M/V United Star, served southern Bahamas 1996-2007, in fatal collision with Sea Hauler in Aug. 2003 – 4 killed, 25 injured

M/V United Star offloading cargo near Spring Point, Acklins, c.1999, Author’s photo. Note the “T H,” presumably for “Thomas Hanna” in the cross bars above the ramp. Also the men trying to keep the drywall from breaking as it was rushed ashore by the vehicle. Also note anchor ready for deployment and man-made jetty custom-built for this kind of vessel to lower its ramp and work cargo.

PAST NAMES: not known – see “Fate” section for later name/s
DIMENSIONS: 170′ long, 36.5′ wide, 417 gross tons, 500 deadweight or cargo carrying tons, roll-on, roll-off (Ro/Ro) type cargo vessel with accommodation and bridge aft. IMO # 8925529
BUILDER: Chauvin Shipbuilding, Louisiana, USA (possibly Portier Shipyard in Chauvin)
EARLY CAREER: not known – was serving the Bahamas from year built (1996) to 2007
BAHAMAS CAREER: served the Bahamas on long-haul voyages to Mayaguana, Acklins Island, Crooked Island, Long Cay (south of Crooked, also known as Fortune Island), and Inagua.
CAPTAIN: Captain Rodney Miller in 2003
FATE: in 2003 was in a severe collision with the M/V Sea Hauler 14 miles south of Eleuthera (see summary below). In 2007 it was sold the Compania Internacional Maritima (Coimar) of Roatan, Honduras. The company is known as Coimar Transport). 
OWNERS: Carib-USA, the president of which was Mr. Thomas Hanna (source: “Thomas Hanna, president of Carib-USA, who stated that the company was a Bahamian registered company which owned and operated the United Star in Bahamian waters.”, http://caselaw.findlaw.com/fl-district-court-of-appeal/1317627.html)
NOTES ON COLLISION WITH M/V SEA HAULER: To be fair regarding an issue which is still very sensitive in the Bahamas, I will try to stick to just the stark facts and post the same information on both the M/V Sea Hauler and M/V United Star blog posts.

An aerial photo of the M/V Sea Hauler (on the right, black hull) up alongside the M/V United Star (larger vessel to the left with blue hull), showing the crane which fell across the deck of the Sea Hauler. Fortunately the children were sleeping in cabins forward. Note the vessel standing by to assist. 
Source: Tim Aylen, copyright Associated Press.

SEA HAULER: A 98-foot cargo/passenger vessel which left Nassau in an arguably overcrowded condition (194 passengers though rated for 120, plus 7 crew for a total of 201 persons) on the evening of Friday 1st August 2003 bound for Cat Island with roughly 200 revelers who were going, many of them, home to Cat Island for the long Emancipation Day weekend. Her skipper was also the owner, Captain Allan Russel Sr., who had been doing the route since at least 1993 (see below note). There were many persons gathered on the after deck where music was being played, and other slept on deck.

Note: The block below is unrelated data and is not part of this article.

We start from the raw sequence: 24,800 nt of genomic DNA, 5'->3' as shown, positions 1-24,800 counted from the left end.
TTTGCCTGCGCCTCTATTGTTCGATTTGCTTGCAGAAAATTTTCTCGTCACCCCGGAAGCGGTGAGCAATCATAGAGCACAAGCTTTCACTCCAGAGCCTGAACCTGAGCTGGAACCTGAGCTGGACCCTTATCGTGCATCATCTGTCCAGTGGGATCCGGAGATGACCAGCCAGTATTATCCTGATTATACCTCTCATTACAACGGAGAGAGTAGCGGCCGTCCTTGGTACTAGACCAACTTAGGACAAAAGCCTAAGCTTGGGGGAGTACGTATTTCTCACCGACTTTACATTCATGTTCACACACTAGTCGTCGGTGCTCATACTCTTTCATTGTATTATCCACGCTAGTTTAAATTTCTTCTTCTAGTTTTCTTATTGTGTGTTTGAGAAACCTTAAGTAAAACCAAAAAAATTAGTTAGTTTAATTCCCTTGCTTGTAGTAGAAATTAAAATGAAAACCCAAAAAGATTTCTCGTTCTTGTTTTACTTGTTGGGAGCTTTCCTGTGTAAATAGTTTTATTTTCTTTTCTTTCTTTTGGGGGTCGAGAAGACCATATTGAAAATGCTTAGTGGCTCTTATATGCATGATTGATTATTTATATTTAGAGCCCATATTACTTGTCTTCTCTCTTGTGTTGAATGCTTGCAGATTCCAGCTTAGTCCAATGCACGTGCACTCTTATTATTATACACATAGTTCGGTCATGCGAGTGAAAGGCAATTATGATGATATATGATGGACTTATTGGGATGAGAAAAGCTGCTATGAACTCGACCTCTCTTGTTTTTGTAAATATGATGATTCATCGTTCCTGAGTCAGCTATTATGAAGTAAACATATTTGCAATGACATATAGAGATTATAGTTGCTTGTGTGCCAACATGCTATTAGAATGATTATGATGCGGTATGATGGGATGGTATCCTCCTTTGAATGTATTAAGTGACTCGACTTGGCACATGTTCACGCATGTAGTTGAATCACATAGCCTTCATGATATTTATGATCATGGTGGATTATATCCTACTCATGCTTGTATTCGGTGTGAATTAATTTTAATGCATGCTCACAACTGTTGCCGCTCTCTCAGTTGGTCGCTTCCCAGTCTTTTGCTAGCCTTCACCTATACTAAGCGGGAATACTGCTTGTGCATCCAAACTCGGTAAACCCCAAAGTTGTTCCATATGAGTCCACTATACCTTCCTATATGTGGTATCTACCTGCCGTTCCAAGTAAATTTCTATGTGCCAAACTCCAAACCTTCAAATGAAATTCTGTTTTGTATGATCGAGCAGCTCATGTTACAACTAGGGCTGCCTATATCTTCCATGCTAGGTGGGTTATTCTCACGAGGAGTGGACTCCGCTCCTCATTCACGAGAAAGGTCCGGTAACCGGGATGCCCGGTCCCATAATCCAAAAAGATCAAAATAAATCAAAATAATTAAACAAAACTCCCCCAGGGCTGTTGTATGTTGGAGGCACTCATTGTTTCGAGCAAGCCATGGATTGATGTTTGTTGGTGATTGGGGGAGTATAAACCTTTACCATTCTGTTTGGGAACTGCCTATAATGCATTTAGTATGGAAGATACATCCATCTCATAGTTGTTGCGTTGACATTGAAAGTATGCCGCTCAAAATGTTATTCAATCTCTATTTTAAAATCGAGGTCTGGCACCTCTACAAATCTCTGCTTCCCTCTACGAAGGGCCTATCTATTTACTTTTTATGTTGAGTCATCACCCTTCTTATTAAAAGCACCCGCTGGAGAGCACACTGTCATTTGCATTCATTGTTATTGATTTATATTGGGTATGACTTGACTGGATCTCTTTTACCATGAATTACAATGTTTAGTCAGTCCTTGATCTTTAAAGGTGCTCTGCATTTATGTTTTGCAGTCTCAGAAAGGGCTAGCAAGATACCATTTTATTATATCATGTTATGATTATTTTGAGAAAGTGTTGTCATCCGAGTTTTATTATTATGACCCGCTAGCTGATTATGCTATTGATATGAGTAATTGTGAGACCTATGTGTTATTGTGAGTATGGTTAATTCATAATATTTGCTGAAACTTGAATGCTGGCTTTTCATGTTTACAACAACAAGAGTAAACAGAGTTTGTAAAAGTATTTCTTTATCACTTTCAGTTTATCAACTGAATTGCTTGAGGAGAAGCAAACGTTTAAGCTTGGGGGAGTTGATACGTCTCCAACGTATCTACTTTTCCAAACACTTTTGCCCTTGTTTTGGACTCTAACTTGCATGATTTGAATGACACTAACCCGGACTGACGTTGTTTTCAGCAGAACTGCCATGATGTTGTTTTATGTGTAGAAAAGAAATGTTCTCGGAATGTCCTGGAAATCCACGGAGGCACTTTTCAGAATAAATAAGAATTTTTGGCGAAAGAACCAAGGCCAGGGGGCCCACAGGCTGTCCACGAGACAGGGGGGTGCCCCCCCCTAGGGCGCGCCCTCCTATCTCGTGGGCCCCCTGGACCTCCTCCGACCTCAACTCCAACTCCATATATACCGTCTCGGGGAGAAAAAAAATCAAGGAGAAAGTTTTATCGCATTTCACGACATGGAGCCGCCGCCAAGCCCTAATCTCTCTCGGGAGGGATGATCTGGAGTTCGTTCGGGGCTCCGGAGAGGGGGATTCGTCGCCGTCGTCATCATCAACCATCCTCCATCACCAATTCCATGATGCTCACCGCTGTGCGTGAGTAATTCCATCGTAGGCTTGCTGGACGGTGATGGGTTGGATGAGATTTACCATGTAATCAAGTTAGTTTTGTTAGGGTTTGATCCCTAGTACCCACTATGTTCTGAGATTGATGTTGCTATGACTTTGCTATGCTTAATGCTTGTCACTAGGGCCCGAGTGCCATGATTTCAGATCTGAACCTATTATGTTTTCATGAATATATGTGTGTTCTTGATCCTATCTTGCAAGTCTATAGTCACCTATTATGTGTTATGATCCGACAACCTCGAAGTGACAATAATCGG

UNITED STAR: A 178-foot landing-craft-type roll-on, roll-off (Ro/Ro) cargo freighter, left Cat Island bound for Nassau and on Saturday 2nd August was about 14 miles south of Eleuthera Island heading northwest under the command of Captain Rodney Miller. The ship was carrying 11 persons, cars and general cargo. It was nighttime.

At around 1 AM local time, Captain Miller of the United Star left the wheel to use the bathroom. The Sea Hauler was on collision course with the United Star but was unaware of the other vessel due, Captain Russell, said, to their being no lights showing aboard the United Star.

Although both skippers took last-minute evasive action, it was too late, and the United Star’s port, or left bow, smashed into the port quarter, or stern, of the Sea Hauler. The consequences were tragic: four persons were crushed to death when the crane toppled on them, another man lost his leg below the knee, and 25 persons were injured.

In the aftermath both vessels tied up alongside each other, several of the worst wounded were evacuated by US Coast Guard helicopters and Royal Bahamas Defense Force craft several hours after the accident. Some passengers may have continued on to Cat Island on other vessels. The situation was at times chaotic, though sea conditions were said to be calm and clear.

Both vessels promptly returned to Nassau where others among the injured were treated at Princess Margaret Hospital. There they were met by the Deputy Prime Minister and later the Prime Minister, who termed the event a tragedy of national importance.

Though a committee was formed to investigate the incident. That report, through a government-appointed Wreck Commission, was presented to the Minister of Transport and Aviation on January 4th, 2005, however efforts by this blogger to unearth the report have so far been unsuccessful. The incident led to a number of lawsuits, including 9 civil actions filed in the Supreme Court against the government by 2006.

The broken crane which killed and injured so many people on the Sea Hauler, pictured back in Nassau in August, 2003. 
Source: http://www.bahamasuncensored.com/august03.htm
You can read an inconclusive law case regarding jurisdiction in one of the cases at 
http://caselaw.findlaw.com/fl-district-court-of-appeal/1317627.html – from 2006.
The United Star in later color scheme as the “Coimar Transport” also known as the “AJ Transport,” in Honduras, her new flag state after the accident in the Bahamas in 2003.
Source: http://www.shipspotting.com/gallery/photo.php?lid=1493340

The skipper of the United Star in 1998/99 was from Roatan, Honduras, where the vessel ended up.

Views of the bridge of the United Star during discharge operations in Spring Point, Acklins c.1999.
Sources: Author photos